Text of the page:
Cooler Heads Digest

by William Yeatman on January 31, 2008

Announcement

International Climate Conference in New York, March 2-4

Hundreds of the world's leading "skeptics" of the theory of man-made global warming will meet in New York City on March 2-4 to present their case and discuss the latest scientific, economic and political research on climate change.

For more information, visit the conference web site, by clicking here.

In the News

Coal is the New Gold
Nick Trevathan, Reuters, 31 January 2008

Climate Politics: Who Will Pay? Who Will Profit?
Jeffrey Ball, Wall Street Journal, 30 January 2008

Russia Clears Way for Carbon Profits
Simon Shuster, Reuters, 28 January 2008

The Dangerous Rise of Carbon Fundamentalism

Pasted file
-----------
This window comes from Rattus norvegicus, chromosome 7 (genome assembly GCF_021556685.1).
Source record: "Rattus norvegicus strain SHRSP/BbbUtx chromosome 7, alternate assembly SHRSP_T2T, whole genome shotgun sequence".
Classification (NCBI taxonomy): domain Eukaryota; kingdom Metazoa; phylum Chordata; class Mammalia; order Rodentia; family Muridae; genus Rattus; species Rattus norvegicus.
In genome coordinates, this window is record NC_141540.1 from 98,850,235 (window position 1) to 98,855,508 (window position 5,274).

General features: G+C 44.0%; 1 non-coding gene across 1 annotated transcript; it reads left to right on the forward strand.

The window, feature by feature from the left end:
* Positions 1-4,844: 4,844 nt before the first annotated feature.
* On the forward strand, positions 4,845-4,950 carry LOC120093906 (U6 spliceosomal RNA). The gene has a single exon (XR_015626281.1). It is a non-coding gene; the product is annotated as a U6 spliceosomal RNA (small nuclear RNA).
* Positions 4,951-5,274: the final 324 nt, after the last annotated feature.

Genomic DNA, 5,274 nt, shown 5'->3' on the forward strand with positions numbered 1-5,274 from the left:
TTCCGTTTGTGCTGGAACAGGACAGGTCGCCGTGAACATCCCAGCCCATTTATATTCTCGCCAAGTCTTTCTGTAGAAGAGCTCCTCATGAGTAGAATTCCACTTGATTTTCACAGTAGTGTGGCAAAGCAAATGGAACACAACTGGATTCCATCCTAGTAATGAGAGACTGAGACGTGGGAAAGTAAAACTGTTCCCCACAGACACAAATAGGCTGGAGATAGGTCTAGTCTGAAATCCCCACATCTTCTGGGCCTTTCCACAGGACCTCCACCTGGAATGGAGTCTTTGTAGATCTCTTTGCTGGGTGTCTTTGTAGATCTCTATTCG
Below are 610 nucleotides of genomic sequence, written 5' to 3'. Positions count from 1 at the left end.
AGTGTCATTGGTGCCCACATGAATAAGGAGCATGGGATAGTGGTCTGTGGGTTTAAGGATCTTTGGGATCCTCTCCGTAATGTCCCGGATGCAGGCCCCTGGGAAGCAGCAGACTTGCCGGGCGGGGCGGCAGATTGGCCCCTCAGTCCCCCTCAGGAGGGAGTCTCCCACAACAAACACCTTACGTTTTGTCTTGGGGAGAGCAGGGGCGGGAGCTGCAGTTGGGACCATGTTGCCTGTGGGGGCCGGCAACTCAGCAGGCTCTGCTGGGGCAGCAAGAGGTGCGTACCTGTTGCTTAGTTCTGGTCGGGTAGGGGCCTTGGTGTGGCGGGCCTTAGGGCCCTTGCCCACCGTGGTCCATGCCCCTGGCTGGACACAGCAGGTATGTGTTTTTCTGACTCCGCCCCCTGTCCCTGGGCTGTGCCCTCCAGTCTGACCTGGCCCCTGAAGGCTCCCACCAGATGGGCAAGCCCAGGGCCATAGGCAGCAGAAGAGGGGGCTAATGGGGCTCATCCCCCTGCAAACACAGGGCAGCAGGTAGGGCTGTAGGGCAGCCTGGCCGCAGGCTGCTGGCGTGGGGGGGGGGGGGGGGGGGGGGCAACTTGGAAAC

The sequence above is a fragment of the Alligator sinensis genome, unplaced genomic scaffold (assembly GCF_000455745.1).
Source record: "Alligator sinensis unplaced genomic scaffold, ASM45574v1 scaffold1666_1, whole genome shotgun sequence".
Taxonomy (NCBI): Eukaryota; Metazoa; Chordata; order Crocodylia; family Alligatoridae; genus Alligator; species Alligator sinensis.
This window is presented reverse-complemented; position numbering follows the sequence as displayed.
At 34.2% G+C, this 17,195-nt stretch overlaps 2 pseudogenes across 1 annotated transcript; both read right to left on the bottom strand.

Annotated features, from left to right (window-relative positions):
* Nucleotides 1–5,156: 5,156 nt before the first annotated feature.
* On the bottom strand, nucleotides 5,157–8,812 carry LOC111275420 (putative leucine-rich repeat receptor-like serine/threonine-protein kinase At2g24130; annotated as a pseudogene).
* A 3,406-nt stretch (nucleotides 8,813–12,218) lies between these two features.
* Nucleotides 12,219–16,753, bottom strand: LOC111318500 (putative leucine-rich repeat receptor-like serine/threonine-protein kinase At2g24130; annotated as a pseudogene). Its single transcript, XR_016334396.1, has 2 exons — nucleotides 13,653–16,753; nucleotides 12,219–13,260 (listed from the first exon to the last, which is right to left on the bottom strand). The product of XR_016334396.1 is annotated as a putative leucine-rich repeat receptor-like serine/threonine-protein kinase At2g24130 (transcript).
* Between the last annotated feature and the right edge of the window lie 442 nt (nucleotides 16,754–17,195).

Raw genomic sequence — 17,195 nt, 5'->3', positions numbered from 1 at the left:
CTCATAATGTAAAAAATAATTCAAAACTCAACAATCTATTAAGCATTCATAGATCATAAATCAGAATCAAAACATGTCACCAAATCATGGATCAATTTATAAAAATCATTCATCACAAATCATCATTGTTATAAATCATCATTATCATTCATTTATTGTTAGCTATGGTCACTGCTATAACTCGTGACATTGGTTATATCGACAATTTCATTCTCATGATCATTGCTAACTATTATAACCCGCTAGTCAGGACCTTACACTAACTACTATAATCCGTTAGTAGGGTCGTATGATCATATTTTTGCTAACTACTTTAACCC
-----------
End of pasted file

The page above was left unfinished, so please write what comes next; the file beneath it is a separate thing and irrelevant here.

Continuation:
Brad Allenby, GreenBiz, 27 January 2008

Congress Carbon Offset Scam?
David Fahrenthold, Washington Post, 27 January 2008

Where Blackouts Become a Way of Life
Businessday, 28 January 2008

The Polar Bear Express
Wall Street Journal, 28 January 2008

Isn't All This Talk about Apocalypse Getting Boring?
Chris Berg, The Age, 27 January 3008

News You Can Use
Bill Clinton Gets Real about Costs of Climate Policies

California Senator Barbara Boxer continues to cling to the fantasy that curbing greenhouse gas emissions will somehow spur economic growth, but at least former President Bill Clinton is willing to acknowledge the stark economic realities of fighting climate change.

According to ABC news, Clinton yesterday told an audience in Denver, CO, that "We just have to slow down our economy and cut back our greenhouse gas emissions…"

Inside the Beltway
CEI's Myron Ebell